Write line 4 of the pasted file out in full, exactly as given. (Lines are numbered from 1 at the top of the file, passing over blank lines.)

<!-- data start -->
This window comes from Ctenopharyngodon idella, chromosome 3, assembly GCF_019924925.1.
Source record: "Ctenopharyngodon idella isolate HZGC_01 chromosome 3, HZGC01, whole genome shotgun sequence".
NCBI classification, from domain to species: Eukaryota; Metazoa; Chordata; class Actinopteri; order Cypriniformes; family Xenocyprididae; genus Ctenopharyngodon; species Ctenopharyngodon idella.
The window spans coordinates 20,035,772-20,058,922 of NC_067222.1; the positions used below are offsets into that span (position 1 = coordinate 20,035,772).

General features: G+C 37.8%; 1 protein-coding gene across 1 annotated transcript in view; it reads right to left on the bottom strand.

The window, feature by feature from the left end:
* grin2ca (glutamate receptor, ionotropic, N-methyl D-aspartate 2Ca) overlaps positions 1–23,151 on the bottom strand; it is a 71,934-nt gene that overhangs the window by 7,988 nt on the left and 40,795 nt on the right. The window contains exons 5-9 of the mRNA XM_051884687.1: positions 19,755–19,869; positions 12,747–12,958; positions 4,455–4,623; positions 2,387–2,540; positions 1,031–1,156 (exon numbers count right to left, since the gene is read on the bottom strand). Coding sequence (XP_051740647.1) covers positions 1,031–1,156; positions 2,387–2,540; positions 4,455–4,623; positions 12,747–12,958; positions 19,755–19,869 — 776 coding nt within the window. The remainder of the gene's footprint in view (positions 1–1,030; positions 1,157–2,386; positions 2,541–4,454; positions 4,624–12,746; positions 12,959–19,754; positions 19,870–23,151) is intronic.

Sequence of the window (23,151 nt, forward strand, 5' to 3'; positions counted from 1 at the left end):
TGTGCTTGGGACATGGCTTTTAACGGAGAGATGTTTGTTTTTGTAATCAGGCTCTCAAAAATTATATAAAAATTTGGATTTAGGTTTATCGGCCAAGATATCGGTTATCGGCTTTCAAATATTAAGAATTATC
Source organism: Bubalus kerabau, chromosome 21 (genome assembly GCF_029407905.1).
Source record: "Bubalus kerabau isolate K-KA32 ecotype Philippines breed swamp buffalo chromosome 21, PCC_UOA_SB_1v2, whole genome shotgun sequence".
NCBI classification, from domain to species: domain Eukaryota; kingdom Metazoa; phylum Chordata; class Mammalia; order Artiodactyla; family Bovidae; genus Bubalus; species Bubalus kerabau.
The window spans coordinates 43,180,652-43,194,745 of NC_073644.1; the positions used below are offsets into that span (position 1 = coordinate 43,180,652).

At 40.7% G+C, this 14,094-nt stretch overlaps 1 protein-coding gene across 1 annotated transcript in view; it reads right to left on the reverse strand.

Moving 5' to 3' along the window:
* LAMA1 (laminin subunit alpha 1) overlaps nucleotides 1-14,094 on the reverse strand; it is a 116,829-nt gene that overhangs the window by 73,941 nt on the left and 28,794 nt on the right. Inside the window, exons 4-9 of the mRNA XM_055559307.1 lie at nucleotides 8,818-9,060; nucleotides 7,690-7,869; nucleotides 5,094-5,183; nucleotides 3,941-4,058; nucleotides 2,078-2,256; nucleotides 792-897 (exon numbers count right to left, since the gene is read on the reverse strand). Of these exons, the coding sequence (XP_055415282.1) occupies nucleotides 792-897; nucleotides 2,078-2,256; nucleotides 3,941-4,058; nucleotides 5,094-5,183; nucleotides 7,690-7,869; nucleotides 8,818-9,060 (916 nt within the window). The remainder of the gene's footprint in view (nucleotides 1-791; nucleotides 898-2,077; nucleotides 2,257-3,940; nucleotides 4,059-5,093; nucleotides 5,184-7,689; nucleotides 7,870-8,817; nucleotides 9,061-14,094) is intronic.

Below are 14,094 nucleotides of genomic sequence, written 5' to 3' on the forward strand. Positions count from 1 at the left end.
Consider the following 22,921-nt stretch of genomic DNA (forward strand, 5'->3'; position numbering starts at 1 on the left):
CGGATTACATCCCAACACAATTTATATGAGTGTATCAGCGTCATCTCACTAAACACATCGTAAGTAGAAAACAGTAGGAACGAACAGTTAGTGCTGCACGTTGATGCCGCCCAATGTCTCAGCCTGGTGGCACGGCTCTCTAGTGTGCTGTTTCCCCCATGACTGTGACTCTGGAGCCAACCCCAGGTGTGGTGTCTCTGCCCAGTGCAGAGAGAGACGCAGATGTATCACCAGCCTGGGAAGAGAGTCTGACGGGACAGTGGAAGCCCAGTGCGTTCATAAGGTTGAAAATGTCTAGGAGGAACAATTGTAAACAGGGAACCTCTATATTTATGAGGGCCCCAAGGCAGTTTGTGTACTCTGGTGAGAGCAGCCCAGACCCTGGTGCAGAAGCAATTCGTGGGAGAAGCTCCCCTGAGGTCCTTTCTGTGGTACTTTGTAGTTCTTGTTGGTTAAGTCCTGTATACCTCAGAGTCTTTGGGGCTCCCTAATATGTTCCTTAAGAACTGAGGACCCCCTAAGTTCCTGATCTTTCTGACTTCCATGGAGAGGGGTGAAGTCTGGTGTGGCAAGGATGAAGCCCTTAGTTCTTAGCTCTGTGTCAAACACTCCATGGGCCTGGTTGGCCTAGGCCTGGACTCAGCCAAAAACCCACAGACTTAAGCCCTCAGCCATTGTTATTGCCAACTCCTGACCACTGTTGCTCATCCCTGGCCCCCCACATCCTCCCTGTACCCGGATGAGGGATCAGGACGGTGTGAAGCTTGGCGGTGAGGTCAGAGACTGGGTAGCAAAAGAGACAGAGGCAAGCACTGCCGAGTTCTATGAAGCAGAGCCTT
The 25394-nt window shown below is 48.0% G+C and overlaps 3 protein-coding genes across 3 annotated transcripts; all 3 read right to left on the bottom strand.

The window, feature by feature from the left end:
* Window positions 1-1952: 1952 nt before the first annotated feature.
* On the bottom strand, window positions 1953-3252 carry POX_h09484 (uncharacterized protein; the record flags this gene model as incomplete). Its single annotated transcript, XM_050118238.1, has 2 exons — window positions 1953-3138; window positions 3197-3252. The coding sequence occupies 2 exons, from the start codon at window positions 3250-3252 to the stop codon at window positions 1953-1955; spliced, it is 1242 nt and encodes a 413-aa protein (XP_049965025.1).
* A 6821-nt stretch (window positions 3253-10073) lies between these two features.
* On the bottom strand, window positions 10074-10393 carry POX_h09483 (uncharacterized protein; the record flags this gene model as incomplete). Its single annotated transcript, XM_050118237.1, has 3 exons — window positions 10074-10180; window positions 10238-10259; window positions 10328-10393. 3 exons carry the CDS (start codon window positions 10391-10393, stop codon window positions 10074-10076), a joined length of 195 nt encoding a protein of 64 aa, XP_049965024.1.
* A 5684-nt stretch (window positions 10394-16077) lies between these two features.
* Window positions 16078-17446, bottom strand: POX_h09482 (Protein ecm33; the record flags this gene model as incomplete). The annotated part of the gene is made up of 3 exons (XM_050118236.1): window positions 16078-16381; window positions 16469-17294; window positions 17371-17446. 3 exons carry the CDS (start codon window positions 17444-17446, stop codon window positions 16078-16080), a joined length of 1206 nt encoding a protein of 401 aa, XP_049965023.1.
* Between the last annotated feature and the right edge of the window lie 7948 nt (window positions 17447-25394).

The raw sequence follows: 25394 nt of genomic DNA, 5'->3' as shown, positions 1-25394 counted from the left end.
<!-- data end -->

The window spans coordinates 20,035,772-20,058,922 of NC_067222.1; the positions used below are offsets into that span (position 1 = coordinate 20,035,772).